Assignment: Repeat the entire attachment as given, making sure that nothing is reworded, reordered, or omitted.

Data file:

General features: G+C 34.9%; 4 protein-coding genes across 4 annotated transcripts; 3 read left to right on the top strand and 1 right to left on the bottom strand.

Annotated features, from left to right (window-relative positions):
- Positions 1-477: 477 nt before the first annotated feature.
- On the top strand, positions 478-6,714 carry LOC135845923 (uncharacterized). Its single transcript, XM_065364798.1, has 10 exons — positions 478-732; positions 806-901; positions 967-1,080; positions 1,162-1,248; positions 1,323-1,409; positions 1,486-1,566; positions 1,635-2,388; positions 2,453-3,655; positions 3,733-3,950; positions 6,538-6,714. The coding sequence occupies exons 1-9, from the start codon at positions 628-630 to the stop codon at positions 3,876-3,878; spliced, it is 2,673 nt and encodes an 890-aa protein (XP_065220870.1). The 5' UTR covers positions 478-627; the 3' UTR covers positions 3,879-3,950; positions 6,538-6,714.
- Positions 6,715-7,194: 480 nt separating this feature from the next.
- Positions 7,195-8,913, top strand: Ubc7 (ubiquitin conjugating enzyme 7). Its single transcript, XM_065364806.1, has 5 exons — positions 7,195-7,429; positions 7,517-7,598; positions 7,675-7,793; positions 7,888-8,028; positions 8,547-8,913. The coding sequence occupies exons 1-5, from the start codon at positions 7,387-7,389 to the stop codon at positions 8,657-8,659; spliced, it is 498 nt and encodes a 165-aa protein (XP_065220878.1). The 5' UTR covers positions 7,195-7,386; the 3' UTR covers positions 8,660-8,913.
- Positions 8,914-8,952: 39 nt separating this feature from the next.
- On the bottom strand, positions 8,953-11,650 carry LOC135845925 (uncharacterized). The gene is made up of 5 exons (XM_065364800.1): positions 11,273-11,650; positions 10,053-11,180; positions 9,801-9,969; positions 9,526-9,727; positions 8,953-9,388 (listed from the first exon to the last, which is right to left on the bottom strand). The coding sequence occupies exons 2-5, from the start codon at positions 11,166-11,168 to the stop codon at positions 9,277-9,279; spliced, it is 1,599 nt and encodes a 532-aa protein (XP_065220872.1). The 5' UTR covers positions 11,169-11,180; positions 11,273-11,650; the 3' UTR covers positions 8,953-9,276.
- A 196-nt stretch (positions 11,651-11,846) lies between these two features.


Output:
General features: G+C 34.9%; 4 protein-coding genes across 4 annotated transcripts; 3 read left to right on the top strand and 1 right to left on the bottom strand.

Annotated features, from left to right (window-relative positions):
- Positions 1-477: 477 nt before the first annotated feature.
- On the top strand, positions 478-6,714 carry LOC135845923 (uncharacterized). Its single transcript, XM_065364798.1, has 10 exons — positions 478-732; positions 806-901; positions 967-1,080; positions 1,162-1,248; positions 1,323-1,409; positions 1,486-1,566; positions 1,635-2,388; positions 2,453-3,655; positions 3,733-3,950; positions 6,538-6,714. The coding sequence occupies exons 1-9, from the start codon at positions 628-630 to the stop codon at positions 3,876-3,878; spliced, it is 2,673 nt and encodes an 890-aa protein (XP_065220870.1). The 5' UTR covers positions 478-627; the 3' UTR covers positions 3,879-3,950; positions 6,538-6,714.
- Positions 6,715-7,194: 480 nt separating this feature from the next.
- Positions 7,195-8,913, top strand: Ubc7 (ubiquitin conjugating enzyme 7). Its single transcript, XM_065364806.1, has 5 exons — positions 7,195-7,429; positions 7,517-7,598; positions 7,675-7,793; positions 7,888-8,028; positions 8,547-8,913. The coding sequence occupies exons 1-5, from the start codon at positions 7,387-7,389 to the stop codon at positions 8,657-8,659; spliced, it is 498 nt and encodes a 165-aa protein (XP_065220878.1). The 5' UTR covers positions 7,195-7,386; the 3' UTR covers positions 8,660-8,913.
- Positions 8,914-8,952: 39 nt separating this feature from the next.
- On the bottom strand, positions 8,953-11,650 carry LOC135845925 (uncharacterized). The gene is made up of 5 exons (XM_065364800.1): positions 11,273-11,650; positions 10,053-11,180; positions 9,801-9,969; positions 9,526-9,727; positions 8,953-9,388 (listed from the first exon to the last, which is right to left on the bottom strand). The coding sequence occupies exons 2-5, from the start codon at positions 11,166-11,168 to the stop codon at positions 9,277-9,279; spliced, it is 1,599 nt and encodes a 532-aa protein (XP_065220872.1). The 5' UTR covers positions 11,169-11,180; positions 11,273-11,650; the 3' UTR covers positions 8,953-9,276.
- A 196-nt stretch (positions 11,651-11,846) lies between these two features.